The US-based IT services provider HTC Global Services is focussing on education space in India and will launch products powered by Artificial Intelligence (AI) in coming months.

The products are recommendation engine and automated student services like admission process.

Vishal Sethi, Global Practice Head – AI & Data Science, said while AI and machine learning are taking over most fields such as healthcare and IT in India, education space is yet to catch up. “But the field has a huge potential and is largely unexplored,” he added.

Recommendation engine

The first product it will launch is the recommendation engine, a web-based application that will help students make intelligent decisions when choosing courses and electives in universities. It will be launched by mid 2018.

This is how the application will work. Sethi said: “Think of it like the recommendation engine in e-commerce platforms.” If you are buying a book online, you would see popular products other people brought along with the book as recommendations. These are based on past data and analysed using AI and machine learning.

Recommendation for courses works in the same way. Sethi said: “Using AI we analyse past data available to understand how the courses selected fared during placement and how the electives impact a student’s curriculum.” “The results are more accurate as they are based on real time data and hence more reliable,” he added. While this product will be free for students, the company will partner with universities and colleges in India to sell it.

Student services

Another area HTC is keen on working is the student services space. Currently, students’ services such as admission queries are largely manual and it takes considerable amount of time that lecturers could spend in research and other activity productively. Sethi said: “That is why this area has huge potential in India.” The company’s partner start-up that uses bots to cater to student services will be brought to India.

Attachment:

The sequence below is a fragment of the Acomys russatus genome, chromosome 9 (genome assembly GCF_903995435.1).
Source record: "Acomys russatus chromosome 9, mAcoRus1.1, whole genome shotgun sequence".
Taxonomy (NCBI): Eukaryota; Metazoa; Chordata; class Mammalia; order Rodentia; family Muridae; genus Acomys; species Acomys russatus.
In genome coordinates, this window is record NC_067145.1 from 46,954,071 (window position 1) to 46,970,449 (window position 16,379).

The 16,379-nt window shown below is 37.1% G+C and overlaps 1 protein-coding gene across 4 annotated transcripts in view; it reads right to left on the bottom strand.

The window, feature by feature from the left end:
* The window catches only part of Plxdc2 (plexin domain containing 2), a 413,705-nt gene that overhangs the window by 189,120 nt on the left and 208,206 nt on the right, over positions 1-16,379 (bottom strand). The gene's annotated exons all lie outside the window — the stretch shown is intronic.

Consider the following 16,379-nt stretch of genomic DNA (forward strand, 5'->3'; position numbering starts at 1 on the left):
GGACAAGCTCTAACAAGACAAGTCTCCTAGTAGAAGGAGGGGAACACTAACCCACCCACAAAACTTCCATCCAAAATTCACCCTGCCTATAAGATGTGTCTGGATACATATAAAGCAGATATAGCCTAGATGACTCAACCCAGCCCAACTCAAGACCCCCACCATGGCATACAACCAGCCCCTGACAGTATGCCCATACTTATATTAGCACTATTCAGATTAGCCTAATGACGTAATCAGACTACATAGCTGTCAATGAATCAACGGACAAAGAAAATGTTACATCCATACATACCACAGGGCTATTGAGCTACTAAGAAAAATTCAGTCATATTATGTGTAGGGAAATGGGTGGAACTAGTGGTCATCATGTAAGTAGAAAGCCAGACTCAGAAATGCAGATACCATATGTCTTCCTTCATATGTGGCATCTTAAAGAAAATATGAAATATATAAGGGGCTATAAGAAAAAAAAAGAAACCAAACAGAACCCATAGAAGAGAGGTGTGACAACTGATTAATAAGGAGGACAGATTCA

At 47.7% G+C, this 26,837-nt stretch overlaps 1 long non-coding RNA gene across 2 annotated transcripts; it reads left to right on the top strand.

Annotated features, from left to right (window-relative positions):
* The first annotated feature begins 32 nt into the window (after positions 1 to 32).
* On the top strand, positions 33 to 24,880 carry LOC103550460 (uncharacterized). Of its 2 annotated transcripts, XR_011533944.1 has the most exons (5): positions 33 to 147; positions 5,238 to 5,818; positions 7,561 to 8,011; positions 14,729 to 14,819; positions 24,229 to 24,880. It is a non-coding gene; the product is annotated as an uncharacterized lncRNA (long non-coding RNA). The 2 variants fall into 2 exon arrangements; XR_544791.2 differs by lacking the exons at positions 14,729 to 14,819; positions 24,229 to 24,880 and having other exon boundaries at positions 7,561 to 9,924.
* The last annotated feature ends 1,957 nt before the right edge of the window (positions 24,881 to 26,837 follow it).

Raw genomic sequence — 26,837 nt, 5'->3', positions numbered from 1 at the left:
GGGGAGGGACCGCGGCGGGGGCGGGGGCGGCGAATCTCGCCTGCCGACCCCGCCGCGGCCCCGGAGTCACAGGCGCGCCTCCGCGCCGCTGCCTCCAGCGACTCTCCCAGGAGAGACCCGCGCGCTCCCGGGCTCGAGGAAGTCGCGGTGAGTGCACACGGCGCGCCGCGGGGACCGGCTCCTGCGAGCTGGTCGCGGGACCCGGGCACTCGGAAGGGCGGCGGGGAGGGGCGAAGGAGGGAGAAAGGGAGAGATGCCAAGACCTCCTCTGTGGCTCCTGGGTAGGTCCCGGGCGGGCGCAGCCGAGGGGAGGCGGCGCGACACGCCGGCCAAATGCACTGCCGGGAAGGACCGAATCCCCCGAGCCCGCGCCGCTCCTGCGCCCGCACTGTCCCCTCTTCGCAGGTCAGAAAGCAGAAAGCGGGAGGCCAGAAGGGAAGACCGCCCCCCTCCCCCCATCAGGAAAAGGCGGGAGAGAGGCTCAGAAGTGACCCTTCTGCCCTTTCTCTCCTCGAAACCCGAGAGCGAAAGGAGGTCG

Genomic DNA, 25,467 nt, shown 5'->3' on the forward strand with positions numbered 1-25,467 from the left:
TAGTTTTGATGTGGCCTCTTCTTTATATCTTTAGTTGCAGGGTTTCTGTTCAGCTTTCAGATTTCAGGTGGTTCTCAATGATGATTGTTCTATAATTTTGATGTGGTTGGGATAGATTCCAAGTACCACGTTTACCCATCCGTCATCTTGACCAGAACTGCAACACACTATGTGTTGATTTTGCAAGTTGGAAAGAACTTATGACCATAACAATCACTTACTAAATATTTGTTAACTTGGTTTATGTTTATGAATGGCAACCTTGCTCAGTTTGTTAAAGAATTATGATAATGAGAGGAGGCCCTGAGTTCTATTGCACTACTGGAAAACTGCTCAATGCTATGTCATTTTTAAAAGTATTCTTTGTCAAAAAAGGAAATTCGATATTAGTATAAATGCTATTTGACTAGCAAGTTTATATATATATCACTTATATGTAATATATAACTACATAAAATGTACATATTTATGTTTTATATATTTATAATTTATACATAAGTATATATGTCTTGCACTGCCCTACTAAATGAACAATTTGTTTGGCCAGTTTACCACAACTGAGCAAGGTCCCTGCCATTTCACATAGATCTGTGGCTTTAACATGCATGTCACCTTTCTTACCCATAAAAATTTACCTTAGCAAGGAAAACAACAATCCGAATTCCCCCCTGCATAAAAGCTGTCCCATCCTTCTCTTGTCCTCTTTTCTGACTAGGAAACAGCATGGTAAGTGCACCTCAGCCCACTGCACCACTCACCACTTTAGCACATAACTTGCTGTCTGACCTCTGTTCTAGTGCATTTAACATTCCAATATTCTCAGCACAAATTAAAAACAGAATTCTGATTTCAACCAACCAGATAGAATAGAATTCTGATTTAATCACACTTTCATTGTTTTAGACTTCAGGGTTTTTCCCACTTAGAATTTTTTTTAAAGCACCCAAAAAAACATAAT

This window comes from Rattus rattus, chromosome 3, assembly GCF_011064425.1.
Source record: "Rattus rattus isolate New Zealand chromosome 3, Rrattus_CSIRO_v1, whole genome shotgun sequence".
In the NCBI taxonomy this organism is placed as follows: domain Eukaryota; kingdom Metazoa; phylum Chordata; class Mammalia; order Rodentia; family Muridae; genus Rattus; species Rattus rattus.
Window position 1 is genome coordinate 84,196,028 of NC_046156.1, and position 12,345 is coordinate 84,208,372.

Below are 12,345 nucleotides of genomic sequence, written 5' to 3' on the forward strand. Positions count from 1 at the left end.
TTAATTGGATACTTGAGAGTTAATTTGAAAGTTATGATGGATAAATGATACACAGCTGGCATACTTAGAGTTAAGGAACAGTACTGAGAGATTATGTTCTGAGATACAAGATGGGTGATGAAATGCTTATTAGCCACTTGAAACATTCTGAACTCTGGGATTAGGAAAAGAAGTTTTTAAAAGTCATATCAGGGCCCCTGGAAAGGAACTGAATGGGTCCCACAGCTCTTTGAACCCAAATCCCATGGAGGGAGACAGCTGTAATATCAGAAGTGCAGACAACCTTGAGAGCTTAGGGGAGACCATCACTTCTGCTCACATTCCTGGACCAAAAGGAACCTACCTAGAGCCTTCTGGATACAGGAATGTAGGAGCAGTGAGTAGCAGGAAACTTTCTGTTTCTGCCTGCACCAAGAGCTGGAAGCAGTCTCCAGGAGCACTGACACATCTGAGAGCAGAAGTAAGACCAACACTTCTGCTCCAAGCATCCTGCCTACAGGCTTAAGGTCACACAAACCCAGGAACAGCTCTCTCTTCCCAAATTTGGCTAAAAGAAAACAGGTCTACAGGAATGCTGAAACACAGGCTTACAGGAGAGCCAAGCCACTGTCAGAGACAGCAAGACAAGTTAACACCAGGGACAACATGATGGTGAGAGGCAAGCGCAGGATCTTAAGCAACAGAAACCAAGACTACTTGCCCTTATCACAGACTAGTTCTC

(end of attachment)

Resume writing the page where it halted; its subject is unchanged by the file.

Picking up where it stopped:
Sethi said: “It will help an educational institution build better relationship with students and data collected can be used to change policies and curriculum positively.” “For this product we are in talks with business schools and engineering institutions,” he added.

In the school space, Sethi said a research on how facial expression could be used as a metric for calculating level of understanding of students in class is underway.

Sethi said: “This research is still nascent as there is not much data available.” HTC is also keen on partnering with start-ups that specialise in bots and object recognition. “We are looking for start-ups in India that have a product ready and are looking for a space to sell.” A separate team has been formed for the same.